`(B) Occupational therapy, physical therapy, and
speech-language pathology.
`(C) Direct or consultative services provided by a
psychiatrist or psychologist.
`(D) Professional, counseling, and guidance services
and treatment programs, including applied behavior
analysis and other structured behavioral programs. In
this subparagraph, the term `applied behavior
analysis’ means the design, implementation and
evaluation of environmental modifications, using
behavioral stimuli and consequences, to produce
socially significant improvement in human behavior,
including the use of direct observation, measurement,
and functional analysis of the relationship between
environment and behavior.
`(E) Augmentative communication devices and other
assistive technology devices.’.

There it is–people trying to make a law to define some of what must be considered medically necessary for “an individual diagnosed with an autism spectrum disorder”.

I don’t think people should codify into law what is included in “medically necessary” for any condition. I am open to hearing dissenting views, especially from medical doctors.

Luckily the bill presents one reason why I don’t like this:

(13) Effective health care, treatment , and services for individuals with autism spectrum disorders depends upon a continuous exchange among researchers and caregivers. Evidence-based and promising autism practices should move quickly into communities, allowing individuals with autism spectrum disorders and their families to benefit from the newest research and enabling researchers to learn from the life experiences of the people whom their work most directly affects.

This is exactly why I object to codifying “medically necessary” treatments. How are effective new treatments supposed to move quickly into communities if we have a small subset that is declared medically necessary by law? How does a new treatment get into communities? Passage of a new law? The exchange should be as noted above–between researchers and caregivers (with practitioners in there as well). The process should not include legislators, in my opinion.

Imagine if secretin had been legally defined as “medically necessary”. We would now be in the situation where secretin is not considered medically necessary by the medical community, but it could be still legally defined as such.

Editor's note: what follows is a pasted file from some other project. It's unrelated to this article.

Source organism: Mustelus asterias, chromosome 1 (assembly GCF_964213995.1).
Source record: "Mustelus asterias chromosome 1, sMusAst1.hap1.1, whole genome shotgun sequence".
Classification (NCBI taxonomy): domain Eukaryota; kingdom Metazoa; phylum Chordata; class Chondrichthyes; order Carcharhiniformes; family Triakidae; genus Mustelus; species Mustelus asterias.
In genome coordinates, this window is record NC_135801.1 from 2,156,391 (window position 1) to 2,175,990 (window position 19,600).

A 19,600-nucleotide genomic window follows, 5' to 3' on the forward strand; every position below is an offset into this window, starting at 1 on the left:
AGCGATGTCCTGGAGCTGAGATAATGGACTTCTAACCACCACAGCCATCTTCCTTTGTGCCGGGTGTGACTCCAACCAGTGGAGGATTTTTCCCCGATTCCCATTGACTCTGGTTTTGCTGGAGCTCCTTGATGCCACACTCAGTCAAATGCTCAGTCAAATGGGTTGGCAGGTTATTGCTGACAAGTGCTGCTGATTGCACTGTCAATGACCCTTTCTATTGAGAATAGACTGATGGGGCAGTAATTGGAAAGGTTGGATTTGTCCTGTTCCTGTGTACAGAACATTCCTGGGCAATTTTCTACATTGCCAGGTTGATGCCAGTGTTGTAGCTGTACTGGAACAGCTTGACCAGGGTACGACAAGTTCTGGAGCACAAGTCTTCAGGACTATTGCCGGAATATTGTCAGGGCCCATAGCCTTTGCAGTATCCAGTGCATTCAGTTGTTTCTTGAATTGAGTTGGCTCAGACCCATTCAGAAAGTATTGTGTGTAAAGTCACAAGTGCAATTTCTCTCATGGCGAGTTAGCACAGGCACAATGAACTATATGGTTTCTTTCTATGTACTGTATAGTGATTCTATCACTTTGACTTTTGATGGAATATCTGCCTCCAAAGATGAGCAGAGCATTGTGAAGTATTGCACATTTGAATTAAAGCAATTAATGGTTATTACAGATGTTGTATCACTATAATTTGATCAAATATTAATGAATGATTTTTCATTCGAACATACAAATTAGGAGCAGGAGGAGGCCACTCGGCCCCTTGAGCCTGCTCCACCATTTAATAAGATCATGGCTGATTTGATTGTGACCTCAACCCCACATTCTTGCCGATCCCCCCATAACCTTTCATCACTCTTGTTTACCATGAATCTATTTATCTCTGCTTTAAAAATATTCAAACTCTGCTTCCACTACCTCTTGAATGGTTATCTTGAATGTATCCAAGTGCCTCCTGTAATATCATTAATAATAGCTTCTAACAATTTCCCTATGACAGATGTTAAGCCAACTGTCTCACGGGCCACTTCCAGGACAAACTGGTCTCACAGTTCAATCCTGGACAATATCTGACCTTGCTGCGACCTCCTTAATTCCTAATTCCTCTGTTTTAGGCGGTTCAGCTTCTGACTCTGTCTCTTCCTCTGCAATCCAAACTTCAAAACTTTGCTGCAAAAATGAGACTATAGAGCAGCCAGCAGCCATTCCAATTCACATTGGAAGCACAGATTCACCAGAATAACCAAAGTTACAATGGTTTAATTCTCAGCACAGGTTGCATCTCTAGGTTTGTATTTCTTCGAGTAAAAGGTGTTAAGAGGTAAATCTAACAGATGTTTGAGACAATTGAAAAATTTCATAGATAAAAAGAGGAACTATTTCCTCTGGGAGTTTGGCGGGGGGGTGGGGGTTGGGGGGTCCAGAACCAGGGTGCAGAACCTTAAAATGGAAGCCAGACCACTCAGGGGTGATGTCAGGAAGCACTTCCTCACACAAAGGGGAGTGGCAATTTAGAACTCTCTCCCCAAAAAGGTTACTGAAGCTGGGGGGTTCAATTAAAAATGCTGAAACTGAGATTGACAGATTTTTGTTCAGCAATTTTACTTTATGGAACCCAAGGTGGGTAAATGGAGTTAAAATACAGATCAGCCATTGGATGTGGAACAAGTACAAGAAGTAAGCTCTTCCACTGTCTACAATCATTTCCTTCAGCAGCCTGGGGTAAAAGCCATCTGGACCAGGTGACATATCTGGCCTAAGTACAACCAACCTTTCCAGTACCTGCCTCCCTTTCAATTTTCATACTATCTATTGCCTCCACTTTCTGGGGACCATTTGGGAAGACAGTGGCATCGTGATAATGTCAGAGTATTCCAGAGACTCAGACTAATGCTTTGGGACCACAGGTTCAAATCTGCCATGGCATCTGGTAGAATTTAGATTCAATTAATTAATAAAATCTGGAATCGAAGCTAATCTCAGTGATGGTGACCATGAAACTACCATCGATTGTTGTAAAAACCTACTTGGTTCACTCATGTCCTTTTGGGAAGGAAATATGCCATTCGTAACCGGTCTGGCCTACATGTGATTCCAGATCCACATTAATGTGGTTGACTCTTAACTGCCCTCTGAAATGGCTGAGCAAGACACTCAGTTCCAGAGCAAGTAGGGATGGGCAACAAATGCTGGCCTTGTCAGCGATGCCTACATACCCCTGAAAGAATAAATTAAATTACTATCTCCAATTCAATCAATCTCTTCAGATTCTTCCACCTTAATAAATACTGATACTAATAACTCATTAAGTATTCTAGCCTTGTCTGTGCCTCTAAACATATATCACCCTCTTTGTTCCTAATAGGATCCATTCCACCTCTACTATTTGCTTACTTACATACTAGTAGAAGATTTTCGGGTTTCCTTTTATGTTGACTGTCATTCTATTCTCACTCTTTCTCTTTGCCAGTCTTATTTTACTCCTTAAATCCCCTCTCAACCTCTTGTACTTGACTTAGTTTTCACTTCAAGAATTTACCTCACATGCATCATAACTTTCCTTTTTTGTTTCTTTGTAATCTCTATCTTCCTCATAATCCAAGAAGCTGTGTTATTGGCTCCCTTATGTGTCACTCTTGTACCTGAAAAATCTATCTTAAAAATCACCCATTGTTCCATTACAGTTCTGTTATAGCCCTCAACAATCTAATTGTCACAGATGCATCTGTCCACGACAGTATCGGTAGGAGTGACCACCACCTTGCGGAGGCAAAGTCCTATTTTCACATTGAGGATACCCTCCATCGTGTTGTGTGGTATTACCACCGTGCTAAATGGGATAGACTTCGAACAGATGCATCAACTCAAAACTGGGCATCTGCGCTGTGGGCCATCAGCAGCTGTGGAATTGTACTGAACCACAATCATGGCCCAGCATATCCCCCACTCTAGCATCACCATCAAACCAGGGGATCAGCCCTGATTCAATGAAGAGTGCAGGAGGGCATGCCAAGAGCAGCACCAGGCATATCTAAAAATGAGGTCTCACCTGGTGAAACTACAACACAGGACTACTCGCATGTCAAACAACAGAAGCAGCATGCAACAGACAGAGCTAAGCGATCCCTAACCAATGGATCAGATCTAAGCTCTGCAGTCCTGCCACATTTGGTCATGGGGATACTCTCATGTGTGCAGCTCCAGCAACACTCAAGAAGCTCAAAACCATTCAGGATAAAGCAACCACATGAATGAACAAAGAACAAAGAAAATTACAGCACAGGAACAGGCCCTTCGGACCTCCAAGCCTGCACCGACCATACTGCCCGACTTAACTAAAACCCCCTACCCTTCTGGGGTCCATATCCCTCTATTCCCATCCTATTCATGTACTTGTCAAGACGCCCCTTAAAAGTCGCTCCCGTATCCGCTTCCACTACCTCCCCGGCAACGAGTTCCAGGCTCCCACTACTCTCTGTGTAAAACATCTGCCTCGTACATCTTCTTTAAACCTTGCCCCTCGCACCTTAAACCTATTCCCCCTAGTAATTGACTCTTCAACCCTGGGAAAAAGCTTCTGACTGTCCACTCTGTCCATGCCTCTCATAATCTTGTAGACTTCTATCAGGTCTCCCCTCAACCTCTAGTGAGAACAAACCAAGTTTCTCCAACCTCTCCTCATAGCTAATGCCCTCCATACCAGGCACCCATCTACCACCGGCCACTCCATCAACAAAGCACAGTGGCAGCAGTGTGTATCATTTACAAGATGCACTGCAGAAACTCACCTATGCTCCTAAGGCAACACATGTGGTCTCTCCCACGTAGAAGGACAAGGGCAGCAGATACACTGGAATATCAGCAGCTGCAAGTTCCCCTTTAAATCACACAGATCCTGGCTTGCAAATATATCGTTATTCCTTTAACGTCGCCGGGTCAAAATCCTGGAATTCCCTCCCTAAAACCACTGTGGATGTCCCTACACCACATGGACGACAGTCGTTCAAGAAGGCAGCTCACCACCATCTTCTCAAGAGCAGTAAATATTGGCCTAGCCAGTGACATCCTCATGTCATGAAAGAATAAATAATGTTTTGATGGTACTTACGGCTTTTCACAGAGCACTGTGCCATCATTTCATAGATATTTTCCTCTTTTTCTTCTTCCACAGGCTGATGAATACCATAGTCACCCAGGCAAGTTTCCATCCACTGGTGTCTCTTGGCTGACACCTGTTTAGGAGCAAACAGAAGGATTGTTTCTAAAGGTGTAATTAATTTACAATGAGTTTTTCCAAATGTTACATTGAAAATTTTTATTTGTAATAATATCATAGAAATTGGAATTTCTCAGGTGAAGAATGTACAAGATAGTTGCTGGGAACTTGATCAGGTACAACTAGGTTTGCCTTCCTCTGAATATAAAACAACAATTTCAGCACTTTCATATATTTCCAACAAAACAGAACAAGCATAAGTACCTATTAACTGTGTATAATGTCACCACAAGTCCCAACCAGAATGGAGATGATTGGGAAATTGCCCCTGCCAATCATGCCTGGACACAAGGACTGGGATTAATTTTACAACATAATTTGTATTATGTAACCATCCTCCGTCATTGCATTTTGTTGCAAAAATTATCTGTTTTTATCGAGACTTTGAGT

It gets worse. The bill is being sold using the cure-them-because-they-cost-so-much mentality. From the “findings” section of the bill:

(8) The Harvard School of Public Health reported that the cost of caring for and treating individuals with autism spectrum disorders in the United States is more than $35,000,000,000 annually (an estimated $3,200,000 over an individual’s lifetime).

Others have taken apart the “cost of autism” argument far better than I can.

There is a lot more that can be (and I am sure will be) picked apart in this bill. I will bring up just one more point, again from the Findings section:

(6) Individuals with autism spectrum disorders often need assistance in the areas of comprehensive early intervention, communication, health, recreation, job training, employment, housing, transportation, and early, primary, and secondary education. With access to, and assistance with, these types of services and supports, individuals with autism spectrum disorders can live rich, full, and productive lives. Greater coordination and streamlining within the service delivery system will enable individuals with autism spectrum disorders and their families to access assistance from all sectors throughout an individual’s lifespan.

It strikes me very odd, and in fact, sad, that they would mention the value of recreation, job training, employment, housing, transportation and education, but not act to improve the way the US handles those issues.

But, I have drifted off topic. The main point is, yes, there is an effort in the US legislature to legally define ABA as “medically necessary”.

I did a search on thomas.gov for bills in the 111th congress that include the phrase “medically necessary’. I got 56 hits for bills in various stages of becoming law. Here are just a few examples (including one about autism).

House Resolution (H.R.) 995 states that annual mamography or MRI can not be denied as not medically necessary.

H.R. 870 is the “Medicare Medically Necessary Dental Care Act of 2009”

A bill that is directly related to autism: H.R. 1600, “To amend title 10, United States Code, to provide for the treatment of autism under TRICARE” states:

(g)(1) For purposes of subsection (a)(18), treatment of autism spectrum disorders shall be provided if a health care professional determines that the treatment is medically necessary . Such treatment shall include the following: